Copyright © Linda Collison 2015
Published by Old Salt Press, LLC
Publisher’s Note: This is a work of fiction. Certain characters and their actions may have been inspired by historical individuals and events. The characters in the novel, however, represent the work of the author’s imagination. Any resemblance to actual persons, living or dead, is entirely coincidental.
All rights reserved. No part of this book may be reproduced or transmitted in any form or by any means, electronic or mechanical, including photocopying, recording or by any information storage and retrieval system, without written permission from the author, except for the inclusion of brief quotations in a review.
Under heaven nothing is more soft and yielding than water.
Tao Te Ching
by Linda Collison
The doomed ship is set to sail at ten A.M. and I am to be aboard. The taxi has dropped us off at the marina – my mother, her boyfriend and me. They’re here to see me off.
From the parking lot I can see it. Good Fortune is unmistakable because it’s bigger than the other boats and because it’s old and foreign-looking. Three masts rise up like pikes from the rectangular deck. A tattered pennant hangs limply from the smallest one. Faded yellow silk.
I don’t want to go but Mother is making me. Walking toward it, carrying my sea bag, I already feel like I’m drowning. Dragging my feet along the rickety wooden pier, past neglected powerboats and sailboats covered with blue plastic tarps, I’m trying to resign myself to my fate. I’m trying to do what Dad used to tell me to do when I was afraid. Think of something funny! But nothing funny comes to mind.
Looking around at this run-down dockyard in an industrial park near the Honolulu International Airport I’m thinking it’s wrong, it’s all wrong. Hawaii is not paradise – at least, not for me. A jet takes off, flying low overhead, drowning us out momentarily with its thunderous roar. Mother covers her ears with her hands and squeezes her eyes shut until it passes. The boyfriend glances at his big gold watch and grins.
“Nine-forty,” he says. “You’ll be boarding soon.”
“Oh, James! It looks like an old pirate ship, doesn’t it?” Mother’s perky voice edges toward hysteria. “A Chinese pirate ship, how cool is that! You are going to have the time of your life. I wish I was going!” She continues to talk but I can’t hear her anymore. Her words are bursts of color, blinding me. I look away.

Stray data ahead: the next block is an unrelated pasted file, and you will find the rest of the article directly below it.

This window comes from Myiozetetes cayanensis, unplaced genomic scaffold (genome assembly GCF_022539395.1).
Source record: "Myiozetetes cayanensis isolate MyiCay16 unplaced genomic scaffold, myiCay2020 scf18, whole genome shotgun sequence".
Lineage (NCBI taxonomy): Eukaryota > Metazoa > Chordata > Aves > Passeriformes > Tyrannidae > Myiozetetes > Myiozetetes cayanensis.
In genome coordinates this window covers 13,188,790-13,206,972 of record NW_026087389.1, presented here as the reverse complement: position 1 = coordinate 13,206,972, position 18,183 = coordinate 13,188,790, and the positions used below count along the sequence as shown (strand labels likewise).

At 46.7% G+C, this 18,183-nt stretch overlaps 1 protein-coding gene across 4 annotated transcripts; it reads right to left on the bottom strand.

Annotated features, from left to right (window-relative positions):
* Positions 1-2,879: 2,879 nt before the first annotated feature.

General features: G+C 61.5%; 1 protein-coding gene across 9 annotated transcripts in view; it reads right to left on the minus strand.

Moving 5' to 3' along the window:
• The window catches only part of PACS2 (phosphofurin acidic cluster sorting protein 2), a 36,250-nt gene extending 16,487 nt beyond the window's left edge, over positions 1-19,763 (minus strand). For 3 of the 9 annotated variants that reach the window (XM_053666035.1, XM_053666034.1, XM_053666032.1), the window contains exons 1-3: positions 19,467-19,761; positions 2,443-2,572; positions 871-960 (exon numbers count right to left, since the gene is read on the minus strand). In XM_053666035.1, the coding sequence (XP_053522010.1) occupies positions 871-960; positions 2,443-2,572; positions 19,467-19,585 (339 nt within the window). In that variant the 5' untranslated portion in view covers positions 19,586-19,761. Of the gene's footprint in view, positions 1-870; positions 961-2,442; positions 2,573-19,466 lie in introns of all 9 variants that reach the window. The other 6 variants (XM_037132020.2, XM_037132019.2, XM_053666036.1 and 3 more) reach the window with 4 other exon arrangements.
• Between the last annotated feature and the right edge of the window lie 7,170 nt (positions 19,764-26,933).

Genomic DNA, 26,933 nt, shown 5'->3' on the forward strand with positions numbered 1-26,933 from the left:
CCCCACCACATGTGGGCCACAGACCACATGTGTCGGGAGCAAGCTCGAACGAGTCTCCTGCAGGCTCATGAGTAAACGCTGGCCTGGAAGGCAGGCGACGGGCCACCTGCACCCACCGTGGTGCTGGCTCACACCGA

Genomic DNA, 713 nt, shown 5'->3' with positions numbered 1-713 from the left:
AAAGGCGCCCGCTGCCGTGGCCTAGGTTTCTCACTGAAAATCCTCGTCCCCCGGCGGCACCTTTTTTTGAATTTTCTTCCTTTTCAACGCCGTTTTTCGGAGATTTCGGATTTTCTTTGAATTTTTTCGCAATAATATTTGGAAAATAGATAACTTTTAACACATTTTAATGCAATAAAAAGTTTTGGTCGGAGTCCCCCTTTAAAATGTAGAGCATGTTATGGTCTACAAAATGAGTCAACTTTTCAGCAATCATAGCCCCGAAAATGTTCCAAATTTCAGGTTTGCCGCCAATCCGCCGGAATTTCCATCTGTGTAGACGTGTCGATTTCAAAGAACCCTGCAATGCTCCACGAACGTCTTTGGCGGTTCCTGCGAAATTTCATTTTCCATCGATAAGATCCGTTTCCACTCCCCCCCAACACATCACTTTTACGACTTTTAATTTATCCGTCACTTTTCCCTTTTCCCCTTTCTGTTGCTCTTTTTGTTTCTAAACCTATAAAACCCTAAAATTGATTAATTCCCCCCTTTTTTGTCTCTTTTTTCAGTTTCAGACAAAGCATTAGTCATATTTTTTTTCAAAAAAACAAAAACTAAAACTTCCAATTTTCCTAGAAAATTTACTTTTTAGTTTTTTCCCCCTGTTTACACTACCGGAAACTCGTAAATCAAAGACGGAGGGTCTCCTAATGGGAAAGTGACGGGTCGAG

I see things other people don’t see.
The old wooden ship lists in its slip. Doesn’t look anything like the picture on the website. Up close the Good Fortune doesn’t look fortunate at all. It looks bedraggled and unseaworthy; it looks like it’s about to sink right here at the dock. I think of a lame cormorant, riding low in the water, awaiting its fate.
Cormorants are different from most other water birds. Cormorants will drown if they don’t dry their feathers. That’s why you see them on a pier or on shore with their dark, dripping wings spread out in the sun and the wind. But they’re the bravest of birds because they are not really at home in the water; they’re not as buoyant as ducks and geese. They’re marginal creatures, living on the edge. They have to work harder to get by.
My father taught me about cormorants. He was a wildlife journalist, specializing in birds. Dad always said he was going to take me on a photo shoot to follow the sandhill crane migration. It was going to be a man-expedition, he promised, an epic father-son trip from Canada to Mexico. We never went.
On the front side of the boat a painted, peeling eye stares at me. A dead man’s stare. An eye that never closes. Is there a matching eye on the other side? I don’t want to look, I don’t want to know.
“What a piece of junk,” I say. “No wonder they call them junks. “Can’t you see it’s a scam? How much did you pay for this, anyway?”
“Don’t be ungrateful, James,” Mother shoots back. “You’re so unappreciative. This is Hawaii. You’re starting your summer adventure in Hawaii. How many kids your age get to do that? You are so lucky!” Orange light leaps out from her head, a solar flare. The intense light triggers the song.
With a yo-heave-ho and a fare-you-well
And a sullen plunge in the sullen swell
Ten fathoms deep on the road to hell
I hear things other people don’t hear.
The dead men sing as they march through my head, the men from the dream. And now the dream is bringing itself to life in the form of this summer adventure program. Somebody’s sick idea of “helping” kids with behavior problems, a sort of boot camp for misfits. Mother found this program on the Internet. Or maybe the program found her, summoned her somehow. She doesn’t know she’s being influenced by people she has never met, some of them dead.
“What’s the matter, James?” Her concern is real, I feel it, little ripples of warmth. But she doesn’t get it. At all. Right now we’re standing side-by-side but we’re worlds apart. Like birds and humans, we merely coexist.
I’d like to tell her what the matter is – but what exactly am I going to say? Mother, the dead men are singing, it’s a bad sign. The boat is a doomed cormorant that can’t dry its wings. That’s the kind of talk that gets me into trouble. She hates it when I repeat what they say; she’s afraid I’m psychotic or something.
“James?” Gone is the false cheerfulness. Now her aura crackles and spits. A Fourth of July sparkler penetrating my skin with hot little darts.
Mother’s face is splotched red from the Honolulu heat. Her once pretty face, now unnaturally fragile, a face stretched too thin, too tight. A face that’s known too many Botox injections, too many interventions, a face carefully composed yet beginning to crumble. Yet even now I can see the blue light of her love for me shining through the veil of disappointment. Disappointment and shame.